Slain Israeli Olympians Remembered
Aug. 12, 2002
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MUNICH, Germany (AP) _ Relatives and athletes joined in a memorial service Sunday for the 11 Israelis killed at the 1972 Munich Olympics, standing in a moment of silence, listening to songs and speeches and promising not to forget the victims.
Amid extraordinary security and in cool, drizzly weather, 25 relatives of the athletes who were killed were joined by the Israeli team in Munich for the European athletics championship, a track and field competition that ended Sunday.
The one-hour ceremony took place at the monument to the victims, a large stone tablet placed at the bridge linking the former Olympic village to the Olympic stadium. The victims' names are etched in the stone in German and Hebrew, with the solemn words: ``In honor of their memory.''
An Israeli flag was draped across the tablet, with 11 candles burning and fresh wreaths laid at the foot of the monument. Six Israeli flags fluttered in the wind.
A 17-member Israeli team participated in this year's European championship _ the first time since the Munich Olympics that athletes from any country competed in the village, which is normally used as a student dormitory.
During the ceremony, police helicopters circled above, the main highway passing under the bridge was closed off in both directions and police sharpshooters scanned the area from atop the bridge supports.
On Sept. 5, 1972, Palestinian terrorists stormed an Olympic Village apartment house at the Munich Olympics, killing two Israeli athletes and holding the others hostage in an effort to gain the freedom of 200 Palestinian prisoners held by Israel.
In a botched rescue attempt after a 20-hour standoff, nine more Israeli athletes were killed, as well as five terrorists and a German policeman.
``The Israeli team arrived in Munich in 1972 in order to participate in (the) Olympic spirit, to strive in peace and brotherhood,'' Jack Cohen, general secretary of the Israeli athletics federation, said during the ceremony.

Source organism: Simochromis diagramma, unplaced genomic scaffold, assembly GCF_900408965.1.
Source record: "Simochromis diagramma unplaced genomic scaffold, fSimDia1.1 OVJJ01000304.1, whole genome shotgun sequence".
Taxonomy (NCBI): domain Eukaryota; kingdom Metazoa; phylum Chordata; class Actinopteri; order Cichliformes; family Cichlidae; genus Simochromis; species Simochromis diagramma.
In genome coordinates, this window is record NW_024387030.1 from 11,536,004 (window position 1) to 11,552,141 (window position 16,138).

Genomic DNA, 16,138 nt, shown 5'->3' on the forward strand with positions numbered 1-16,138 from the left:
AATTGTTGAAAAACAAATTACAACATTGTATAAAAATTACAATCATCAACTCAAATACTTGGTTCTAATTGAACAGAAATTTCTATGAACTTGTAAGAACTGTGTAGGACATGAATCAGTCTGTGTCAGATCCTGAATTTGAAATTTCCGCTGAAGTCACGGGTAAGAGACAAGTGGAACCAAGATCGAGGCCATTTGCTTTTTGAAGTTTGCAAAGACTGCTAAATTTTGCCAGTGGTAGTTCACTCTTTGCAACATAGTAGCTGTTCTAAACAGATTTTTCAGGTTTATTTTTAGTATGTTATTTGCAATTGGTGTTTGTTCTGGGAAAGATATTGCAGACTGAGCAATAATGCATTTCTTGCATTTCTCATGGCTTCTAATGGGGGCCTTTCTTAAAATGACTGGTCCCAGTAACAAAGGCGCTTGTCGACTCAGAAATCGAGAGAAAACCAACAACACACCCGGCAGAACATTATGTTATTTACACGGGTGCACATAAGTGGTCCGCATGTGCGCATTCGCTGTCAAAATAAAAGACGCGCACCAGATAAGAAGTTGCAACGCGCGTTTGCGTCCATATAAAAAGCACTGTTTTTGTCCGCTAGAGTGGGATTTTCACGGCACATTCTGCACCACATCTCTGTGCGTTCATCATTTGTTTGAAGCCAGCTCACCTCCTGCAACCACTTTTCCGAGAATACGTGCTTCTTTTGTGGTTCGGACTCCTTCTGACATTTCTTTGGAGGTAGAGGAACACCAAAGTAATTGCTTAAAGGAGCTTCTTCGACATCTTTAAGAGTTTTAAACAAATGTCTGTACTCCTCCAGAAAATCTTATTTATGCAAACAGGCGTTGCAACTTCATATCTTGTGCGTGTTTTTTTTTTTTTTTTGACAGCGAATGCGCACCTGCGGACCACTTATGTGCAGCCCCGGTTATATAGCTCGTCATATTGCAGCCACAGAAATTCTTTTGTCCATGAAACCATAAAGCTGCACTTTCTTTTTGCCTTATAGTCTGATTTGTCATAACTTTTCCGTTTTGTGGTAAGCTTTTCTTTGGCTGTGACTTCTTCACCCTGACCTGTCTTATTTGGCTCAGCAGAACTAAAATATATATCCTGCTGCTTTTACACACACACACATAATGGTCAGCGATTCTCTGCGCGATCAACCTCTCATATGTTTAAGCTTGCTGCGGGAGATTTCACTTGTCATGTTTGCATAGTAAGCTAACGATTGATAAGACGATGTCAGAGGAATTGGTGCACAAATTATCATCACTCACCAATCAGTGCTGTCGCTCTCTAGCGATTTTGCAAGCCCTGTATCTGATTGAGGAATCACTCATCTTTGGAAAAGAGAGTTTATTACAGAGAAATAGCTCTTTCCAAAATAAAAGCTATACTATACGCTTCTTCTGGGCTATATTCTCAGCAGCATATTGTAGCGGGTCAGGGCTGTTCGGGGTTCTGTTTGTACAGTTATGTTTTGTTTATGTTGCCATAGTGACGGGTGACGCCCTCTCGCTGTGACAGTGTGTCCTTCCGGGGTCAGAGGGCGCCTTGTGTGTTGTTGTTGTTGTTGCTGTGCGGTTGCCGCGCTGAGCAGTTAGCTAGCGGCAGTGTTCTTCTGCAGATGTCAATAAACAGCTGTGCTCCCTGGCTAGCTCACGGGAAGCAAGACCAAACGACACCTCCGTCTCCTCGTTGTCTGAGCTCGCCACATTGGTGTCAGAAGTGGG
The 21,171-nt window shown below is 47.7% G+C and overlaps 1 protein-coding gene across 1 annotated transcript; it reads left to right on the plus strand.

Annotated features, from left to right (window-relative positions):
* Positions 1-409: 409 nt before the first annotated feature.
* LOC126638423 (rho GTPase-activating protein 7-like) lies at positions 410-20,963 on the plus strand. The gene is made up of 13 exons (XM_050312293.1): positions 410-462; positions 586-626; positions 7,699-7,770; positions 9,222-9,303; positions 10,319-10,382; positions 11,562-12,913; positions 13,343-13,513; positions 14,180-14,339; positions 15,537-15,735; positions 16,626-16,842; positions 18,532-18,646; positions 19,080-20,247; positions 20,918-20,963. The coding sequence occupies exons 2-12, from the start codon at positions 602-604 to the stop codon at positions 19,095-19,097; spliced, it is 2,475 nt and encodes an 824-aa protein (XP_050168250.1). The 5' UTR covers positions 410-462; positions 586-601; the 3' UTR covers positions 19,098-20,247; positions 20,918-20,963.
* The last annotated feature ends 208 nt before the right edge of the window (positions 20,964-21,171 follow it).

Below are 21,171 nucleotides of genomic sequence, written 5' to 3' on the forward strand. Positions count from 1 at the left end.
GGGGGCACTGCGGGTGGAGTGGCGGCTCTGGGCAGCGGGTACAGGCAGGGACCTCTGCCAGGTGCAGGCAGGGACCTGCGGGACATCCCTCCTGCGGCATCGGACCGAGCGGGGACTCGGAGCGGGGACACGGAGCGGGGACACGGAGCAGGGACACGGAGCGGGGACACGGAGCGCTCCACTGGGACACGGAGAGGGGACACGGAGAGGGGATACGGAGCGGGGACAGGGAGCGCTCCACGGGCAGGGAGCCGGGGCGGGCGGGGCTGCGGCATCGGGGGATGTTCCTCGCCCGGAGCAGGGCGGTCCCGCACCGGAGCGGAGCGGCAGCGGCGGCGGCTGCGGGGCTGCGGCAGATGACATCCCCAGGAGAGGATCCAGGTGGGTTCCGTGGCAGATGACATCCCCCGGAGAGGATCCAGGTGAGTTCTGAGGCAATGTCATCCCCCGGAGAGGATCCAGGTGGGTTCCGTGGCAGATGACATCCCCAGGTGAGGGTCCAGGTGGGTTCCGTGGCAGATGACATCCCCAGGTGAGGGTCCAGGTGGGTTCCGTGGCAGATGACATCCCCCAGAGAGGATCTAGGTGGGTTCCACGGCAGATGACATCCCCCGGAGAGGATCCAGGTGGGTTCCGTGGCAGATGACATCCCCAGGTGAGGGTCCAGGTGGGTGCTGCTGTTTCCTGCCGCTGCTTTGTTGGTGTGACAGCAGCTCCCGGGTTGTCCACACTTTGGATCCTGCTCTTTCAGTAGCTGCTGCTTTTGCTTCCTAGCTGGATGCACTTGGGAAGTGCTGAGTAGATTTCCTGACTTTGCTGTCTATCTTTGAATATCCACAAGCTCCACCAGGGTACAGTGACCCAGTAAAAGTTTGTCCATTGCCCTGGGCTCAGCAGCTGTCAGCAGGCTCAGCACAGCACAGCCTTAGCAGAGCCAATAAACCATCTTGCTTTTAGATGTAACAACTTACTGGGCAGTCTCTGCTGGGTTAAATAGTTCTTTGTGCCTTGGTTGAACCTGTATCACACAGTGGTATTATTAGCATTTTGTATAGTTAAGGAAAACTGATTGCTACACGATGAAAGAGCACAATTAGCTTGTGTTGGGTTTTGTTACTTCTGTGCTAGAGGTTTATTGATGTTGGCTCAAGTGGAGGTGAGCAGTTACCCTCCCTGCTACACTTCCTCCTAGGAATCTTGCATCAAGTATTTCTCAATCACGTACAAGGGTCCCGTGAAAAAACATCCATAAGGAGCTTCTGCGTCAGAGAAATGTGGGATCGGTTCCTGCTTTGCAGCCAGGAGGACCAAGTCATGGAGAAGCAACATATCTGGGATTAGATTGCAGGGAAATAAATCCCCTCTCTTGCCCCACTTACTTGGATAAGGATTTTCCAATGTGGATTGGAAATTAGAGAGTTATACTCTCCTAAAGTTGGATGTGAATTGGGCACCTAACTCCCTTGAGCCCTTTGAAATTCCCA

``But they did not achieve their mission; instead, they returned in 11 caskets,'' Cohen said.
The Israeli ambassador to Germany, Shimon Stein, said the Israelis were killed ``in cold blood, with the knowledge of Yasser Arafat,'' the Palestinian leader.
In the rescue attempt at the Fuerstenfeldbruck airfield just outside Munich, the Israelis died in two helicopters after a shootout between a terrorist and police. Ankie Schpitzer, the widow of fencing coach Andrei Schpitzer, one of the 11 victims, said it was difficult for her to see the police helicopters providing security for the ceremony because of the memories they brought back.
She criticized the rescue attempt as ``incompetent and stupid.''
``We are here not to forget and not to forgive,'' said Schpitzer, who was at the 1972 games with her husband.
She also assailed the International Olympic Committee, which she said has never commemorated the victims out of fears of an Arab boycott of the games. The IOC could not immediately be reached for a response.
Michal Rot, the 20-year-old daughter of Esther Rot, an Israeli athlete in 1972 who escaped capture because female competitors were in a different building, sang and performed on the guitar a song she composed in memory of the tragedy.
The relatives listened to the Israeli national anthem and placed wreaths at the monument. They later also visited the Fuerstenfeldbruck airfield.
Among the Israeli athletes attending the ceremony was Alex Averbukh, who on Saturday won the pole vault competition at the European track and field championships, becoming the first Israeli to ever win a medal at that tournament.
``It was unbelievable,'' Nili Abramski, a 10,000-meter runner, said of her teammate.
``To think that he did it in the same stadium, it was the most amazing thing,'' Abramski said. ``And to hear the Israeli national anthem in this stadium.''
She praised Germans spectators. ``They stayed for the medal ceremony and listened to the anthem.''